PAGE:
I know it’s been forever–my little Mac laptop has finally expired so I haven’t had anything to write on! Luckily, my lovely sister loaned me her wireless apple keyboard to use with my iPad, so we’re back in business! No pictures for awhile, until we buy a new computer, but that will have to be put off in the interest of keeping the budget happy. A certain little black dog–I won’t mention whose, or which–decided to impale herself on some unknown object–my money’s on a t-post, antler or buried farm implements–and had to have an emergency visit to the vet last weekend.
Our dogs don’t get injured during normal business hours during the week. They get injured when you know the vet’s going to charge you eighty bucks just for walking in the door.
But, thankfully, she escaped a torn abdominal wall and just needed stitches and a drain to keep fluid from accumulating in the wound.
Which was $800, mostly due to anathesia since it was quite a big hole in her little flank and needed lots of attention so they had to put her under for a few hours.
We’re still not mentioning names, though. This is an anonymous little black dog.
Long story short, she’s alive and happy, especially since she ditched her cone somewhere as yet unknown to the rest of us. We know it’s outside. And that’s all.
We have bad luck with cones–Gaucho once blew one to smithereens when he bailed off the four-wheeler to bite a bull in the face. To his credit, he did get the bull turned. Not to his credit, he wasn’t supposed to help at all. Just watch.
What’s worse, a ditched and lost cone (Elizabethan collar, if you want to get really fancy), or an in-a-million-piece cone? Who knows. If I were a hashtagger, I would hashtag #ranchdogprobalems or #toosexyformycone.
But I’m not that hip. Sorry.
So that’s what’s going on here. That and snow. Lots and lots of snow. But, from what I’ve seen from the news and heard from girls at work, we’re in much better shape than the Deep South, so I’ll take it (and my four-wheel drives vehicles) and like it!
On that note, I’m introducing a new blog post concept: Soapbox Saturdays.
Today’s Soapbox Saturday topic: unbearably slow drivers on rural two-lane highways.
Dear all of you people who fall into the above category:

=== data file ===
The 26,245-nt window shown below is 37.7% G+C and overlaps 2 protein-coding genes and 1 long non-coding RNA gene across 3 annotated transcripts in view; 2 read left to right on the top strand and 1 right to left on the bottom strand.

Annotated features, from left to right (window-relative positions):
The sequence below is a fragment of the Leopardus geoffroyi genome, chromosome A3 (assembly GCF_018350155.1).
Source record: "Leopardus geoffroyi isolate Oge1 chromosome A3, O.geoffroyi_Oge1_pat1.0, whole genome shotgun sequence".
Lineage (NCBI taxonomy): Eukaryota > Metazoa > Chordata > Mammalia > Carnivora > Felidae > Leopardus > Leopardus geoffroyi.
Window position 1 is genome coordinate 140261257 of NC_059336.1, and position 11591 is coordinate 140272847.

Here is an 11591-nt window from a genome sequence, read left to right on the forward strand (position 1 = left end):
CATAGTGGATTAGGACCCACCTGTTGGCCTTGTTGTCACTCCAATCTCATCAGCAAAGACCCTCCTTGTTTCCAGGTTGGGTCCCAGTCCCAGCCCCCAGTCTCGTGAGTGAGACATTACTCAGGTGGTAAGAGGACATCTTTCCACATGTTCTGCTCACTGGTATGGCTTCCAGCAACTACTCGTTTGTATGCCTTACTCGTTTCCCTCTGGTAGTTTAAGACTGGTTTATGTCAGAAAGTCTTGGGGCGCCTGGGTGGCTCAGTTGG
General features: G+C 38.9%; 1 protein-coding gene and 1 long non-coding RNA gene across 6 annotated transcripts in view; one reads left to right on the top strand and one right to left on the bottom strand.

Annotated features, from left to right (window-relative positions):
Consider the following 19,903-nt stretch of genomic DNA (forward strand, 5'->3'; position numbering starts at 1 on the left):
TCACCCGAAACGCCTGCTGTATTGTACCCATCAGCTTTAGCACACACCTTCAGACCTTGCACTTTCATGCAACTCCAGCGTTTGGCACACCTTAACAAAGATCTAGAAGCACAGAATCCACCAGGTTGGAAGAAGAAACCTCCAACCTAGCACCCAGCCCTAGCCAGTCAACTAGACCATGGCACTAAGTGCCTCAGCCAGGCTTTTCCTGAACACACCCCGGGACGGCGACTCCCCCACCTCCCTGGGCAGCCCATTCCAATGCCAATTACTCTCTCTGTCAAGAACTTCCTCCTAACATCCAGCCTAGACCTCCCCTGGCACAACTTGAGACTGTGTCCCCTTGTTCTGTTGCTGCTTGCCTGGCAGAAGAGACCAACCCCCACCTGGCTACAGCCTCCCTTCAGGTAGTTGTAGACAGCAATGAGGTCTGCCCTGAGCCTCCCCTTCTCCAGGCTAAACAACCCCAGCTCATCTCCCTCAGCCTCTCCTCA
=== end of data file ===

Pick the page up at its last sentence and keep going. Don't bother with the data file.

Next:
I am not a crazy driver. In fact, my dad made me pull over so we could switch drivers on the way home from Montana because apparently I drive too slow. But. Let’s say the driving conditions are good. Let’s say that the speed limit is a moderate 65-mph. Let’s say there’s a big, wide shoulder and lots of places in which a worried driver could pull over to let other people past. Let’s say the speed limit is posted obviously and in multiple locations along the route.
And let’s say that someone is driving slower than molasses in wintertime.
Why, oh why, you people, do you choose to drive ten or more miles an hour under the speed limit? And refuse to pull over to let others pass, even when the line of headlights behind you stretches longer than a college macroeconomics lesson? Why, when the driver behind you (who is not even tailgaiting you, by the way) finally breaks down and does something she’s never done before and honks at you and flashes her brights to let you know that this is getting to be a little excessive?
It’s dangerous, folks. And it’s annoying. And if you’re that scared of driving on the highway, then don’t. If you must, then put your hazards on so we all have confirmation that you’re thoroughly freaked out, and pull over every so often to let others pass. I understand driving slower in poor conditions. I understand being nervous to drive on the highway. I understand being unsure about two-lane highways, because I suppose they can be intimidating. I suppose I even understand driving like a butt if the guy behind you is being, well, a butt. I don’t understand ignoring posted speed limits and letting cars pile up behind you when the driving conditions are good and the driver behind you is taking deep, calming yoga breaths and focusing on the good things in her life in order to avoid not becoming a butt.
Why not pass, do you ask?
Because it’s busy enough that time of evening to make passing impossible. See? I did have an answer to that.
When you live in a rural area, there are some tradeoffs, like a longer commute. Don’t make a longer commute unbearable by driving an unconscionable amount below the posted speed limits.
There it is. My Saturday Soapbox.
I could have chosen extortion by the veterinary industry, due to the fact that it seems to cost roughly the same amount to put a forty-pound dog under as it does for a small human, but I’m glad my little girl is okay and it could have been much worse.
In the wise words of my dear husband “Well, at least it wasn’t a horse.”
That, folks, is very true.
On that note, have a lovely Saturday night. I’m watching the Hobbit, planning this month’s menu, and having an exciting Saturday night all around.